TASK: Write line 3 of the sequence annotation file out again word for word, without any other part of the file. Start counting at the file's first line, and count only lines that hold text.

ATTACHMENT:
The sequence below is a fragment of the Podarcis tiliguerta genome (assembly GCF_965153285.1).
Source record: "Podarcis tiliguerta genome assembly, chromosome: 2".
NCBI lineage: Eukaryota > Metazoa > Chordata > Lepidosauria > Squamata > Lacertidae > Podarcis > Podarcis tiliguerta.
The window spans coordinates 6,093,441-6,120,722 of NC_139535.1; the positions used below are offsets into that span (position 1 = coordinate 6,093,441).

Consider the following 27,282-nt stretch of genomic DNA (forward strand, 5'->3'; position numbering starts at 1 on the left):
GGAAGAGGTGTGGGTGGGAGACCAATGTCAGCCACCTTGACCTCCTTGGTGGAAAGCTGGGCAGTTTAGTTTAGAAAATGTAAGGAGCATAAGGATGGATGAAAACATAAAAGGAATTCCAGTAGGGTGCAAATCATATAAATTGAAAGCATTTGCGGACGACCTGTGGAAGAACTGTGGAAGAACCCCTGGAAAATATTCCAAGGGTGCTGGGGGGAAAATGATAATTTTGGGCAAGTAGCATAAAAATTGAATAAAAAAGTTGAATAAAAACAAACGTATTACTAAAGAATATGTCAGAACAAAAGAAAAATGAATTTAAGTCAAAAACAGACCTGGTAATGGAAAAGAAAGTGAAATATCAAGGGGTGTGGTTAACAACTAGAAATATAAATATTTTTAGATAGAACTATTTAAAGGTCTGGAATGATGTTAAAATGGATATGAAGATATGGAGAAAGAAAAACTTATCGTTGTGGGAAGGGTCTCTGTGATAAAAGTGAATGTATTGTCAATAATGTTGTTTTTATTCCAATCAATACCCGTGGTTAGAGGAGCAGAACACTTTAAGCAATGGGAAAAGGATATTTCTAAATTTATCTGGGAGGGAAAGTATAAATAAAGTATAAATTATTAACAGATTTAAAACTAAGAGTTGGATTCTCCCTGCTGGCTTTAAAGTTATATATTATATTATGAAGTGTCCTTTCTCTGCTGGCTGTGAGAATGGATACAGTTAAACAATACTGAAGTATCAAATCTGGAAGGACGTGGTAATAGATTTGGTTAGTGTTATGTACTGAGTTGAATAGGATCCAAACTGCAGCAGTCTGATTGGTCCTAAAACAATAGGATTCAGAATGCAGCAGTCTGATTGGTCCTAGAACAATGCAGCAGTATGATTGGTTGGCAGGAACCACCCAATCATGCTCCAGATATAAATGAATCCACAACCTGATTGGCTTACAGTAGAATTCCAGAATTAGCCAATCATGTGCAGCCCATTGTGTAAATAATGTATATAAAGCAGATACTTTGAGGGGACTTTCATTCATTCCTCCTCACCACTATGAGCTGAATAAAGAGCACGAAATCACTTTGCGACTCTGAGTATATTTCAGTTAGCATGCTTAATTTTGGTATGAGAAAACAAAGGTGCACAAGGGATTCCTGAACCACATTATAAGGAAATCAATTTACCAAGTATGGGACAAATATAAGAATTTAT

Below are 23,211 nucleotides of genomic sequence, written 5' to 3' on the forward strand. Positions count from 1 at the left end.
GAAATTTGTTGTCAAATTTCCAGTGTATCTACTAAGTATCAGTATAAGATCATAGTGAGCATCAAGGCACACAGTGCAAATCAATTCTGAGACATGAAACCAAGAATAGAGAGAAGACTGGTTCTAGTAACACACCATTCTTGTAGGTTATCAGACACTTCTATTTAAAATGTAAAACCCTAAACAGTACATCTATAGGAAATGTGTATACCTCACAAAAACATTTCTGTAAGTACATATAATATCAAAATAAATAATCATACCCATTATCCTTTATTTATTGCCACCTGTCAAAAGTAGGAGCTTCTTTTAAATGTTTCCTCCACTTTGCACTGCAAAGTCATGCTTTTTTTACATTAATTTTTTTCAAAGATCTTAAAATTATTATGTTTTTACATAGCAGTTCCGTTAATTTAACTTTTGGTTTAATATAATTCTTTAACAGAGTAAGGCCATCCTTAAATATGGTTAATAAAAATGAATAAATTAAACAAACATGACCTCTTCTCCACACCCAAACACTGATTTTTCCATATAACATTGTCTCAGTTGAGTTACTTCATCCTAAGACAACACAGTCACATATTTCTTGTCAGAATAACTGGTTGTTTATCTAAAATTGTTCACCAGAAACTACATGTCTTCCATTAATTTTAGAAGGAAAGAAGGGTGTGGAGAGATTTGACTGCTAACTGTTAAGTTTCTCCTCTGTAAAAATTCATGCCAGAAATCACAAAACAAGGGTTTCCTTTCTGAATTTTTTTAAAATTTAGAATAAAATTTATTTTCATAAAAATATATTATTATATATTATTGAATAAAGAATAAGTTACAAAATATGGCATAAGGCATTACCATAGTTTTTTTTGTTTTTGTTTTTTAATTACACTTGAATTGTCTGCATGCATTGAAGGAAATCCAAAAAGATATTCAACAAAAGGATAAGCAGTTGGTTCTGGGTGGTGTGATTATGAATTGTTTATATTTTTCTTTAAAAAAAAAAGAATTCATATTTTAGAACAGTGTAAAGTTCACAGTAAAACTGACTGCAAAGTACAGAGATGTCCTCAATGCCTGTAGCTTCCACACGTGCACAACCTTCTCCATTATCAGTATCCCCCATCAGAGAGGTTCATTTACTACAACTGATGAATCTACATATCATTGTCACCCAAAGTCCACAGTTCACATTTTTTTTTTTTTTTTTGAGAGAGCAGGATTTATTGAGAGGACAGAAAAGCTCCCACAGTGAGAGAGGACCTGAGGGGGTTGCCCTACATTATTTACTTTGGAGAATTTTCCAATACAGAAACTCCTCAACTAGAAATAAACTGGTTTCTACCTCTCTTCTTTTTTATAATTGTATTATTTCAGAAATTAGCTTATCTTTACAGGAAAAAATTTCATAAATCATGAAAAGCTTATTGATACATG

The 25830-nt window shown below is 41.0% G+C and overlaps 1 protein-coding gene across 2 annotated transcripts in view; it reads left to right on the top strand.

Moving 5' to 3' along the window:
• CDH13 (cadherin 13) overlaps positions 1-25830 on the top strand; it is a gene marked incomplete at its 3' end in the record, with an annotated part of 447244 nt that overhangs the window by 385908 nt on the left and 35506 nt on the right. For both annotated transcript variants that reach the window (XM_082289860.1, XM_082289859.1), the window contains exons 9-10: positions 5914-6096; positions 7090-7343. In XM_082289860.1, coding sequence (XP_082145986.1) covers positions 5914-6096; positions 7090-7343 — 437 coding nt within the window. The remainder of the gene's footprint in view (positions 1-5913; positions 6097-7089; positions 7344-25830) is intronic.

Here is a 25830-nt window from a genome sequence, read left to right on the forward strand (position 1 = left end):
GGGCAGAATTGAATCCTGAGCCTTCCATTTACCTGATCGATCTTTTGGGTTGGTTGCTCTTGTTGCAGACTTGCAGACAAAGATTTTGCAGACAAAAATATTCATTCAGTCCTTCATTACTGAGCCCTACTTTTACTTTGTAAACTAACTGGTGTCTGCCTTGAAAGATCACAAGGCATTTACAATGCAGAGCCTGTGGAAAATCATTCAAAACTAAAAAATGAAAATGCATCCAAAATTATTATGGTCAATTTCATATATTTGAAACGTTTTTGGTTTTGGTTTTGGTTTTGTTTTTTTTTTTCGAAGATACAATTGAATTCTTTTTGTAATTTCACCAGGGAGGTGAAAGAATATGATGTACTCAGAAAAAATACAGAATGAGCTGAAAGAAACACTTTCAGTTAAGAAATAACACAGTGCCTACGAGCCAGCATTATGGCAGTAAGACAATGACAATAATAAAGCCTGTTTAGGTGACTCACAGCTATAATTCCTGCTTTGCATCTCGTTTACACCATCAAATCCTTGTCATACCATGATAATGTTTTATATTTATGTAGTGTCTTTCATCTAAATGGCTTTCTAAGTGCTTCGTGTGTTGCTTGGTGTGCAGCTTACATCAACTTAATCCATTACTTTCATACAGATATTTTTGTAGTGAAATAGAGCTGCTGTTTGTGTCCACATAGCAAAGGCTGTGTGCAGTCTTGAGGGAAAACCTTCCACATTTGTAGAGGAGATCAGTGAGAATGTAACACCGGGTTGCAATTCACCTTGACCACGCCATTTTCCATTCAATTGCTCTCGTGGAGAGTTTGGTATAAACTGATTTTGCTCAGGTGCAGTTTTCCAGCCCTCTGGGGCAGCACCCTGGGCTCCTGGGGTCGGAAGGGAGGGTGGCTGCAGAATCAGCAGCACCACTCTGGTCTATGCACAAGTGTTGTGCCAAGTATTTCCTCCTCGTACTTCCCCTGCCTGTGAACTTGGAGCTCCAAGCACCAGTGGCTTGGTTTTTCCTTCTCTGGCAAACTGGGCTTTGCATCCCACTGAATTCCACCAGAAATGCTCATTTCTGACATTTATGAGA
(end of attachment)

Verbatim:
NCBI lineage: Eukaryota > Metazoa > Chordata > Lepidosauria > Squamata > Lacertidae > Podarcis > Podarcis tiliguerta.